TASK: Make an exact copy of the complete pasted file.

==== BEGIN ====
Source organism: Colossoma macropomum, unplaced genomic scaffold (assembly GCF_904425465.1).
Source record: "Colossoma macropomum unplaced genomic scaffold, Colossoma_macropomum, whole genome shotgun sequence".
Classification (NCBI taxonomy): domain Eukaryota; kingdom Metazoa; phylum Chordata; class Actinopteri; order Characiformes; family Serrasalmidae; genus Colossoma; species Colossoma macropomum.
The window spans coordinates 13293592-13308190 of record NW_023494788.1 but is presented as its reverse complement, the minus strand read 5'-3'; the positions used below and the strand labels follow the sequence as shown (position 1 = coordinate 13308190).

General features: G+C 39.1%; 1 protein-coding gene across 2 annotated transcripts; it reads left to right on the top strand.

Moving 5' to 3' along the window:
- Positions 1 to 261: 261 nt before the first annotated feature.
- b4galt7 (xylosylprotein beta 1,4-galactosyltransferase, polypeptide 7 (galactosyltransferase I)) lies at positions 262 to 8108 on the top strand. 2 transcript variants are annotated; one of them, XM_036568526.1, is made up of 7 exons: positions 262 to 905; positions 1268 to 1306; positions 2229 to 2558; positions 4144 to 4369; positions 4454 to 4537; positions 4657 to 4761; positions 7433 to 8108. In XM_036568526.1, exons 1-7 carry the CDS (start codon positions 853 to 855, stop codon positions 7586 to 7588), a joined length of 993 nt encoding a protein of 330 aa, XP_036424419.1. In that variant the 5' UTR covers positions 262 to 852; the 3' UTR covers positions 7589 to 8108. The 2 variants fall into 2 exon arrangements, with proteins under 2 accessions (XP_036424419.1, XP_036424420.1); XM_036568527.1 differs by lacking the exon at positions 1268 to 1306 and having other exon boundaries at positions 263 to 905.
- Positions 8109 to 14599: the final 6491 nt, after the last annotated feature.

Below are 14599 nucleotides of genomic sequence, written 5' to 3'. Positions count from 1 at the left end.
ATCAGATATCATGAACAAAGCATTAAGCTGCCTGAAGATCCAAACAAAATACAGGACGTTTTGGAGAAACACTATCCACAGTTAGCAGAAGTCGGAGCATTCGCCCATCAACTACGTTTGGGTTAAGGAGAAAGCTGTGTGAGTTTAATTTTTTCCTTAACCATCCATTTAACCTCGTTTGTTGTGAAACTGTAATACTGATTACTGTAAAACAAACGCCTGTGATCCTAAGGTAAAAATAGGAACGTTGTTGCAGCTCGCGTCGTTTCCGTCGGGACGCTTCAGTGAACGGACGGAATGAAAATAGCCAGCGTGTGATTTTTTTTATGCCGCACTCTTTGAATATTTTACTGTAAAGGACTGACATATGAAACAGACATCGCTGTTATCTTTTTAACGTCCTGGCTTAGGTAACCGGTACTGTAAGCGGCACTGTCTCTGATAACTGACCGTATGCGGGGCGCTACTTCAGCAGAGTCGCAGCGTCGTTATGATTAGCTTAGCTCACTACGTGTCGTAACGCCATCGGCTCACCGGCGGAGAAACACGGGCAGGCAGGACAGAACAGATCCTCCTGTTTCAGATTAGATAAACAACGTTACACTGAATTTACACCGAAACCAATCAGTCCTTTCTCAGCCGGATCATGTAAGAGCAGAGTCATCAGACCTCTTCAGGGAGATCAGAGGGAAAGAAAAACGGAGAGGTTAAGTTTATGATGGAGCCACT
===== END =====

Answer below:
Source organism: Colossoma macropomum, unplaced genomic scaffold (assembly GCF_904425465.1).
Source record: "Colossoma macropomum unplaced genomic scaffold, Colossoma_macropomum, whole genome shotgun sequence".
Classification (NCBI taxonomy): domain Eukaryota; kingdom Metazoa; phylum Chordata; class Actinopteri; order Characiformes; family Serrasalmidae; genus Colossoma; species Colossoma macropomum.
The window spans coordinates 13293592-13308190 of record NW_023494788.1 but is presented as its reverse complement, the minus strand read 5'-3'; the positions used below and the strand labels follow the sequence as shown (position 1 = coordinate 13308190).

General features: G+C 39.1%; 1 protein-coding gene across 2 annotated transcripts; it reads left to right on the top strand.

Moving 5' to 3' along the window:
- Positions 1 to 261: 261 nt before the first annotated feature.
- b4galt7 (xylosylprotein beta 1,4-galactosyltransferase, polypeptide 7 (galactosyltransferase I)) lies at positions 262 to 8108 on the top strand. 2 transcript variants are annotated; one of them, XM_036568526.1, is made up of 7 exons: positions 262 to 905; positions 1268 to 1306; positions 2229 to 2558; positions 4144 to 4369; positions 4454 to 4537; positions 4657 to 4761; positions 7433 to 8108. In XM_036568526.1, exons 1-7 carry the CDS (start codon positions 853 to 855, stop codon positions 7586 to 7588), a joined length of 993 nt encoding a protein of 330 aa, XP_036424419.1. In that variant the 5' UTR covers positions 262 to 852; the 3' UTR covers positions 7589 to 8108. The 2 variants fall into 2 exon arrangements, with proteins under 2 accessions (XP_036424419.1, XP_036424420.1); XM_036568527.1 differs by lacking the exon at positions 1268 to 1306 and having other exon boundaries at positions 263 to 905.
- Positions 8109 to 14599: the final 6491 nt, after the last annotated feature.

Below are 14599 nucleotides of genomic sequence, written 5' to 3'. Positions count from 1 at the left end.
ATCAGATATCATGAACAAAGCATTAAGCTGCCTGAAGATCCAAACAAAATACAGGACGTTTTGGAGAAACACTATCCACAGTTAGCAGAAGTCGGAGCATTCGCCCATCAACTACGTTTGGGTTAAGGAGAAAGCTGTGTGAGTTTAATTTTTTCCTTAACCATCCATTTAACCTCGTTTGTTGTGAAACTGTAATACTGATTACTGTAAAACAAACGCCTGTGATCCTAAGGTAAAAATAGGAACGTTGTTGCAGCTCGCGTCGTTTCCGTCGGGACGCTTCAGTGAACGGACGGAATGAAAATAGCCAGCGTGTGATTTTTTTTATGCCGCACTCTTTGAATATTTTACTGTAAAGGACTGACATATGAAACAGACATCGCTGTTATCTTTTTAACGTCCTGGCTTAGGTAACCGGTACTGTAAGCGGCACTGTCTCTGATAACTGACCGTATGCGGGGCGCTACTTCAGCAGAGTCGCAGCGTCGTTATGATTAGCTTAGCTCACTACGTGTCGTAACGCCATCGGCTCACCGGCGGAGAAACACGGGCAGGCAGGACAGAACAGATCCTCCTGTTTCAGATTAGATAAACAACGTTACACTGAATTTACACCGAAACCAATCAGTCCTTTCTCAGCCGGATCATGTAAGAGCAGAGTCATCAGACCTCTTCAGGGAGATCAGAGGGAAAGAAAAACGGAGAGGTTAAGTTTATGATGGAGCCACT